Previewing a hard-line attack on Clintons' sexual past, Trump on Sunday morning tweeted an interview given by Juanita Broaddrick, who claimed Mr. Clinton sexually assaulted her in the late 1970s.... Ms. Broaddrick tearfully recounts the episode in the videotaped interview and said "I'm afraid of him."
As the WSJ adds, "Trump, facing fierce blowback for his lewd comments about women, is signaling that he will target Mr. Clinton's behavior as he tries to stabilize a campaign coping with its biggest crisis to date."
In weekend apologies for his remarks, the Republican nominee invoked Mr. Clinton repeatedly, saying he had "abused women" and talked about them in ways that were more offensive than his own in a 2005 video in which he boasted of sexual aggression.
He also claimed Mrs. Clinton attacked the women who accused her husband of sexual misconduct.
"I've said some foolish things, but there's a big difference between the words and actions of other people," Mr. Trump said in a Saturday morning video. "Bill Clinton has actually abused women and Hillary has bullied, attacked, shamed and intimidated his victims. We will discuss this more in the coming days."
That line of attack threatens to yank Mr. Clinton directly into the campaign scrum, a space the former two-term president has largely avoided since his wife launched her campaign a year and half ago.
The WSJ notes that according to strategists in both parties, a tactic where Trump goes for Clinton's past infidelities may backfire.
Rudolph Giuliani, a Trump campaign surrogate, said Sunday on NBC that he didn't expect his candidate to raise Mr. Clinton's past during an evening presidential town hall meeting in St. Louis, Missouri.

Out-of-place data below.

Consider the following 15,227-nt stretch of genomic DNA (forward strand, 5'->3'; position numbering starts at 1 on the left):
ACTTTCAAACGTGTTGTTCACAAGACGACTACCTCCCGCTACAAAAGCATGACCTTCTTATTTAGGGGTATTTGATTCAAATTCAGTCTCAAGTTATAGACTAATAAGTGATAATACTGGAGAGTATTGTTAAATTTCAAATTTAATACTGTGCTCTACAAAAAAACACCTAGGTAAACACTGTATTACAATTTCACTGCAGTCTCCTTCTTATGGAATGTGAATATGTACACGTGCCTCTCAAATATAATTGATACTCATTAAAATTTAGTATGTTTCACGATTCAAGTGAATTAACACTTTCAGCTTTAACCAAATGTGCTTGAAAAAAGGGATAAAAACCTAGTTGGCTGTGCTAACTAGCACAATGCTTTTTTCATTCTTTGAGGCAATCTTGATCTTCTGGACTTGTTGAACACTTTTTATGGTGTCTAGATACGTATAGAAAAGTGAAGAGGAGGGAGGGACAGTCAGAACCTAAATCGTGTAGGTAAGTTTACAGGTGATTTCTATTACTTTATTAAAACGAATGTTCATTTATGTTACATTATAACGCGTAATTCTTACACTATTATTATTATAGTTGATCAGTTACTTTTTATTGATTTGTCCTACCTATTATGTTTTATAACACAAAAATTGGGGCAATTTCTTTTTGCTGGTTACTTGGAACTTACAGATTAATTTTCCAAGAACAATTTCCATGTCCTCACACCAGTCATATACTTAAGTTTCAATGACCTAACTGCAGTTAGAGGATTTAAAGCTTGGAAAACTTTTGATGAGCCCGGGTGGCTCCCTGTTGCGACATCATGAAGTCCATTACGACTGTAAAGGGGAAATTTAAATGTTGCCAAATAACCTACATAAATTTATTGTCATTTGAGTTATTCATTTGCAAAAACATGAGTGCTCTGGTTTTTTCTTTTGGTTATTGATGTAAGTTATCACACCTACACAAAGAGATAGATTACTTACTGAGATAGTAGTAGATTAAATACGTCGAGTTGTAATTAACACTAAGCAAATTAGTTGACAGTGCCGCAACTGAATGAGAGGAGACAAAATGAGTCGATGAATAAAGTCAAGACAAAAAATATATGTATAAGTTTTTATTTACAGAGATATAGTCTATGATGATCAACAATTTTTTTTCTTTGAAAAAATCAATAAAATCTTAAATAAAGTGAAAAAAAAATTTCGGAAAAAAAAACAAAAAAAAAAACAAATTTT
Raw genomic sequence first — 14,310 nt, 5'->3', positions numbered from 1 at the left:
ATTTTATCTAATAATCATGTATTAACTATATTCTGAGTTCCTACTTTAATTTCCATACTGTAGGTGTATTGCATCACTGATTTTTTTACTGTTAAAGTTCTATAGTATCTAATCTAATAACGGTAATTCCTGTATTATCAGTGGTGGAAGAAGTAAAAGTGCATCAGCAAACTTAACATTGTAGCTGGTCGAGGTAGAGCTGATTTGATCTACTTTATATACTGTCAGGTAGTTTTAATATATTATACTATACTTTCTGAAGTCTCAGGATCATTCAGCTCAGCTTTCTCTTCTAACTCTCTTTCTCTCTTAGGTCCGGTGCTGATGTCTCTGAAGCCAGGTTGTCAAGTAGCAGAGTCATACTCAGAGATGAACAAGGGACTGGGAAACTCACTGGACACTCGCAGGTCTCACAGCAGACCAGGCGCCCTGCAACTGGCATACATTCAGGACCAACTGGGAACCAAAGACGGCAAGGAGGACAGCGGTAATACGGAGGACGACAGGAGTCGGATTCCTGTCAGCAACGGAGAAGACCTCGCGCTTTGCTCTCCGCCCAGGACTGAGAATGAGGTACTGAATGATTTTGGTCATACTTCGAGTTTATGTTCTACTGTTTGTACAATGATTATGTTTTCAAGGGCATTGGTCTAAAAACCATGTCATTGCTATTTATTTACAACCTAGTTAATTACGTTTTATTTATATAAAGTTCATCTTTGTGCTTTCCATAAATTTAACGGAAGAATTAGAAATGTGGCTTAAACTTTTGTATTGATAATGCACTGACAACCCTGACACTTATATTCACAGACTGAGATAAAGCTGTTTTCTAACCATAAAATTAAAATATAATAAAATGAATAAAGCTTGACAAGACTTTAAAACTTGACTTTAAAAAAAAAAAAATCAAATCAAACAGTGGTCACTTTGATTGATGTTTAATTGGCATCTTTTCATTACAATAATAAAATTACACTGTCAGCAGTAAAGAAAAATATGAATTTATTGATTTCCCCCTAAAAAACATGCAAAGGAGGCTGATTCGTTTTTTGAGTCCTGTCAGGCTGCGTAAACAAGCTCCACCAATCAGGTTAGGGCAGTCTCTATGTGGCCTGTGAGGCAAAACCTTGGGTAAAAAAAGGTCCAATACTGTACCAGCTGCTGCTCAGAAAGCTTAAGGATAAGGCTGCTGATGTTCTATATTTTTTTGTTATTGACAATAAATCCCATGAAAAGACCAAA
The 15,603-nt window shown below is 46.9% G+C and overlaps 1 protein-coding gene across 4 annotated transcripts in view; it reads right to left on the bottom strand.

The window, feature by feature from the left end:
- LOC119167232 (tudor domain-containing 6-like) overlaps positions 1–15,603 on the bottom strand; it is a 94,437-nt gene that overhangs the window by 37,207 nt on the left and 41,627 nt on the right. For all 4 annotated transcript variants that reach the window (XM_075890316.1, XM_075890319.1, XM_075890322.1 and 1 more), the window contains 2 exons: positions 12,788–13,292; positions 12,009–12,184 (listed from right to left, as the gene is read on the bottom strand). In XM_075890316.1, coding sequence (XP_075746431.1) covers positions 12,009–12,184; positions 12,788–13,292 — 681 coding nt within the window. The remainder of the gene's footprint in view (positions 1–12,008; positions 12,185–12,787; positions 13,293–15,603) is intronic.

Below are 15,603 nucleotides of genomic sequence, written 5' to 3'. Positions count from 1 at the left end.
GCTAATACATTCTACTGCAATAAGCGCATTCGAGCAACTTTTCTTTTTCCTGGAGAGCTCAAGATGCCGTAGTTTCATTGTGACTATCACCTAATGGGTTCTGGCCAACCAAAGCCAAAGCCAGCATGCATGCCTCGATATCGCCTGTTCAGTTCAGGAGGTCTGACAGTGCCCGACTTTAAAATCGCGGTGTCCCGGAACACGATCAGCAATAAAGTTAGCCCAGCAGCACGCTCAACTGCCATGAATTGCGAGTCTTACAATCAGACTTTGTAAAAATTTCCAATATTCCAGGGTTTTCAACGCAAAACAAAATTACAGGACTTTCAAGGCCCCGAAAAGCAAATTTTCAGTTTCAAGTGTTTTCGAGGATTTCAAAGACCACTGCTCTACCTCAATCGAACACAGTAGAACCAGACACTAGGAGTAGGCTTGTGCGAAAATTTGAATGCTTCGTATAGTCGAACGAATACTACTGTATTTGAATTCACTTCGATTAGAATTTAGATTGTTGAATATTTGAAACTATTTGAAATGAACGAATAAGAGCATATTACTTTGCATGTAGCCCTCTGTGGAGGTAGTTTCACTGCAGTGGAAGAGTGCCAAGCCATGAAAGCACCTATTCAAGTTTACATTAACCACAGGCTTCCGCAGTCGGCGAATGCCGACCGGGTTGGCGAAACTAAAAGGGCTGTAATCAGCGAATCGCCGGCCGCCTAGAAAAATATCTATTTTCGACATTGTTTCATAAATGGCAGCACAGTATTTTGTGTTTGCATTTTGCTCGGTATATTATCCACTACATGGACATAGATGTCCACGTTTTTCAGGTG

Additionally, the WSJ notes that Bill Clinton remains a popular figure, outshining his wife and her Republican opponent.
A recent Wall Street Journal/ NBC News poll found that 45% of voters said they have very positive or somewhat positive feelings about the former president, compared with 38% who have very negative or somewhat negative feelings.
The same survey found that 37% of voters have positive feelings about Mrs. Clinton, while 52% have negative feelings. Meanwhile, just 28% of voters have very positive or somewhat positive feelings about Mr. Trump; 61% have very negative or somewhat negative feelings about him.
Neil Newhouse, a Republican pollster, said Mr. Trump would be playing to his base of hard-core supporters by attacking Mr. Clinton, but he isn't winning over any new voters. "If he were running a Republican primary race, this could be an effective strategy," Mr. Newhouse said. Now, "it's a failed strategy to try to bring Bill Clinton to this." Lashing out at the former president and saying that he has done something worse is "like an argument that a third-grader might make," Mr. Newhouse said. " When you use an apology to turn around and attack your opponent, you lose ground," he said.
A democratic strategist, Joe Trippi, believes that "there's no way out for him other than to be humble and apologize", which on the other hand some say would show weakness and give Hillary the offensive. He also pointed out that Trump now needs to somehow win over women and college-educated white voters and that "taking aim at Mr. Clinton is only going to "repulse them further."
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While nobody has any idea what Trump's best angle of attack may be, or what the republican presidential contender will say in under three hours when the townhall-styled debate begins, it is certain that following a brief courteous open, the mudslinging on both sides will promptly escalate, resulting in one of the most memorable, "deplorable" yet entertaining slow-motion trainwrecks observed in primetime history. The biggest unknown, however, is how America will respond to it: and for Trump that particular gamble could mean the difference between victory and defeat.